Beamish Museum

Beamish Museum

Beamish, the Living Museum of the North

Beamish is a world famous open air museum which gives visitors an insight into how people lived in times gone by, in their work and family lives – a truly immersive experience that will stay with you for a lifetime. It tells the story of life in North East England during the 1820s to the 1940s – all connected by trams and buses from the period. This map gives an idea of what there is to see:

Beamish visitors mapFor an overview, this map opens in a new window, or download the pdf for your tablet.

Throughout the site there are plenty (yes, plenty!) of toilets, essential for any family focused venue so the kids won’t get caught short. There’s also plenty of places selling refreshments, from water and Fentimans pop to afternoon teas and Fish & Chips – or you can bring your own picnic and sit on the acres of grass around the attractions, or even by the bandstand in the town park. Best of all, your entrance tickets will allow you to visit over and again throughout the year.

Pockerley gatesPockerley Old Hall – Step back into Georgian times in splendid Pockerley Old Hall, its formal gardens and farm buildings. Set in the 1820s, the Hall would be home to a yeoman, miner or tenant farmer, with what was the original building a C14 Bastle left attached as his foreman or steward’s home. Watch tallow candles being made, wool carded and spun, and calligraphy.

Pockerley Waggonway – is home to replica locomotives, Puffing Billy, Steam Elephant and Locomotion No.1, which pull recreated carriages from the period – not quite the Intercity 125. Visit the loco works and warm up beside the roaring fire in the enginemen’s bothy!

The Colliery and Pit Village – Grab your hard hat and be taken on a trip down the drift mine and discover the often grim reality of conditions for pit workers. The original winding engine is the only survivor of its type and is regularly in steam to life the miners’ cages and blow the whistle for the end of the shift.

Miner's parlour, Beamish Pit VillageIt was not much less grim when they got home, though the miners cottages show how the mine families lived. These were free to the miners, along with coal to heat them – even Davy’s Fish & Chip shop is still coal fired!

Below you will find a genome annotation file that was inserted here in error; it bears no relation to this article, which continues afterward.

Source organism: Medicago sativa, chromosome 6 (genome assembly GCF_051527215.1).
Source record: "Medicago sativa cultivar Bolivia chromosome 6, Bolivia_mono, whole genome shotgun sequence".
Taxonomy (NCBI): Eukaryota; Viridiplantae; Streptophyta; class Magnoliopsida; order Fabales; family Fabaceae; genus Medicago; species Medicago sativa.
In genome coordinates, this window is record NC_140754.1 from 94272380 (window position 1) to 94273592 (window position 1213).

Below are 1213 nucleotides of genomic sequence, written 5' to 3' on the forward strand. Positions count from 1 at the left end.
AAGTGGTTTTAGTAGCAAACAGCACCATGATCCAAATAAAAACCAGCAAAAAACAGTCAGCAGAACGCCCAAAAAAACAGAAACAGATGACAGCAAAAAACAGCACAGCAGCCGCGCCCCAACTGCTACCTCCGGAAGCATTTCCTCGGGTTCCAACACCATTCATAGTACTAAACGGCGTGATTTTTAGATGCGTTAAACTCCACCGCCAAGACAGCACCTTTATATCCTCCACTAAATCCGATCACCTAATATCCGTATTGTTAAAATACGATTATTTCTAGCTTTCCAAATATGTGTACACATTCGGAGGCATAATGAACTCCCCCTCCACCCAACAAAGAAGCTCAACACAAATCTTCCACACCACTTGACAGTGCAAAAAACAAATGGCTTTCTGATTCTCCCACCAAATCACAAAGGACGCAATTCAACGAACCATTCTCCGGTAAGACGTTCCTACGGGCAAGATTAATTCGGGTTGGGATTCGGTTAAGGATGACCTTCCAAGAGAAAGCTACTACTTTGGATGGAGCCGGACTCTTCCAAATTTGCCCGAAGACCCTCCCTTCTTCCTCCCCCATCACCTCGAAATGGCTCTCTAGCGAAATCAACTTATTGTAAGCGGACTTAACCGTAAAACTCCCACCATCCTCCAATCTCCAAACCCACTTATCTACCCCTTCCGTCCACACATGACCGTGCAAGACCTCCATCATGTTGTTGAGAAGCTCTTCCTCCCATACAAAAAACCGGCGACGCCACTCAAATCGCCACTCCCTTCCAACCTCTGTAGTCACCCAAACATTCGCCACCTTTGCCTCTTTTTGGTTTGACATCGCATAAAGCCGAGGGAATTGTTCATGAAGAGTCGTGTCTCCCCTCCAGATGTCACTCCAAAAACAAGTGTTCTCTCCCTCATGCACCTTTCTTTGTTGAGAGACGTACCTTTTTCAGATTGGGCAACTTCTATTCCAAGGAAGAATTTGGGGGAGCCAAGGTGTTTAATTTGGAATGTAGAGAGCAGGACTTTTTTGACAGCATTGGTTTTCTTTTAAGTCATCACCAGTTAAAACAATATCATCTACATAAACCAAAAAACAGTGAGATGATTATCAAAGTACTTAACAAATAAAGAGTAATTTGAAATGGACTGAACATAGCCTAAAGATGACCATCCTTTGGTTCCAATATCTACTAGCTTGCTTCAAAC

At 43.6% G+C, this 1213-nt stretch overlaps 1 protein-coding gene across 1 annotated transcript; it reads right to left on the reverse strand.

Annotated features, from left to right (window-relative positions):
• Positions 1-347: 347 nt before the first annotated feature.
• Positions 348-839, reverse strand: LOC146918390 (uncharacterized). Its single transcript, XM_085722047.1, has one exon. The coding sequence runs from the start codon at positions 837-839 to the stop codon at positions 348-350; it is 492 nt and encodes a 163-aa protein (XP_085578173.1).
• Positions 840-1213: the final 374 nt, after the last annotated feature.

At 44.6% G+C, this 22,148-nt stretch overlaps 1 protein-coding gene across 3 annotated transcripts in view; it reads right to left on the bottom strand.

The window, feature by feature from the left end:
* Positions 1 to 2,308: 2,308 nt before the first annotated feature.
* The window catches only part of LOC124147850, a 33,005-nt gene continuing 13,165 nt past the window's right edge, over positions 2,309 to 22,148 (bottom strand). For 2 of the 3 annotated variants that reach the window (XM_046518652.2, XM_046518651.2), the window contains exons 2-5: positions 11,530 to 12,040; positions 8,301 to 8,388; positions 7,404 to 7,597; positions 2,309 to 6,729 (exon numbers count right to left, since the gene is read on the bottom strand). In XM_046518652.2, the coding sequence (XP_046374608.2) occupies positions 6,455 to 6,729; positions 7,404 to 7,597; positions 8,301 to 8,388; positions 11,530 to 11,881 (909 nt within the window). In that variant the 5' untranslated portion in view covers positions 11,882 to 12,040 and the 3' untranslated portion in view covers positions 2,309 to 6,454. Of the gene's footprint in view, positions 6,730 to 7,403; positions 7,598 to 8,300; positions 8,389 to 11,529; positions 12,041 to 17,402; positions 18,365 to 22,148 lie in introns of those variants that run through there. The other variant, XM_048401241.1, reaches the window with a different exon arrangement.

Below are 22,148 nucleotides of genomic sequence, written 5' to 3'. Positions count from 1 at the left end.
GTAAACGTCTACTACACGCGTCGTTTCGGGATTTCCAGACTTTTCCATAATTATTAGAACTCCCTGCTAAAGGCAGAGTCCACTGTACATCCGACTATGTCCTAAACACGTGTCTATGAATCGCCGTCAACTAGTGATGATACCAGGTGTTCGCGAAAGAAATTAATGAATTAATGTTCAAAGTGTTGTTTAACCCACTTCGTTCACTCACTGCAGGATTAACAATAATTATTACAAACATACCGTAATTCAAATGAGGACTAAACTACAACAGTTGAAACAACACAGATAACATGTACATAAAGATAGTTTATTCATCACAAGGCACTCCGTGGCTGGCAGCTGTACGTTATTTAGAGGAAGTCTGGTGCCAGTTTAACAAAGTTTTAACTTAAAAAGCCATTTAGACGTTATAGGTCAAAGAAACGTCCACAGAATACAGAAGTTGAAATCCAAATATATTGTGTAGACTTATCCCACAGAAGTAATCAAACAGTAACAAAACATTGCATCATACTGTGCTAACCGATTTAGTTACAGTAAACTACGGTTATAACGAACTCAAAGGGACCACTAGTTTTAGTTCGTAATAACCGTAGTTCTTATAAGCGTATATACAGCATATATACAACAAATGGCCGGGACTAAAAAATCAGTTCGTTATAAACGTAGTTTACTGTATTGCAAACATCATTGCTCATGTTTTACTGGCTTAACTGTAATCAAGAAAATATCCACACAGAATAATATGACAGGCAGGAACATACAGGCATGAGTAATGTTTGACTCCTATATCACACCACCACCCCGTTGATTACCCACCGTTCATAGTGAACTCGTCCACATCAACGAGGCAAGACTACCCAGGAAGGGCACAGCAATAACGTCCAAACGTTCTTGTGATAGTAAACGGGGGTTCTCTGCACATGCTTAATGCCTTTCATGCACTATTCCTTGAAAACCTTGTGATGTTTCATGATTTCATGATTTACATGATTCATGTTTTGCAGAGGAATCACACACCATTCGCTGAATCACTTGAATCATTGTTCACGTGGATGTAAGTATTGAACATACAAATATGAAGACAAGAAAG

The Town – the heart of the museum giving you a taste of life in the years before the First World War. Visit the Pub, bakers and cafe, and see the papers being printed at the Sunderland Echo. Enjoy a brass band playing and see traditional sweets being made in the sweet shop – maybe followed by a trip to the Edwardian dentist!!

Bandstand and park in the Edwardian Town, Beamish Museum

Rowley Station – Just down from the town is the station and signal box, and at weekends take a ride out of town and get the flavour of a ride on the early railways. Check the Timetable for running times.

Station signal box, BeamishBeamish 1940s Farm – The old Home Farm has been transformed to represent the Second World War era, from evacuees and blackouts to rationing and ‘make do and mend’. Discover the stories of life on the Home Front in the rural North East and how farming saved the nation from starvation during the war.

Beamish British KitchenYou can even sample the food with a stop off at the wartime ‘British Kitchen’. Don’t forget to stop by for a ride on the Galloping Horses at the fairground as well:

All in all, Beamish is an amazing day out – which could fill a week’s holiday on its own!

Beamish Bus

the 1920s bus to take you round the site

Drivers' bothy fireplace

a roaring fire in the drivers’ bothy at Pockerley Waggonway. This kept the drivers bait boxes and tea warm for break time.

Steam Lorry in Beamish

This amazing steam lorry was very impressive and noisy – very authentic looking driver as well!

Entrance building

Leaving after a wonderful long fun day out

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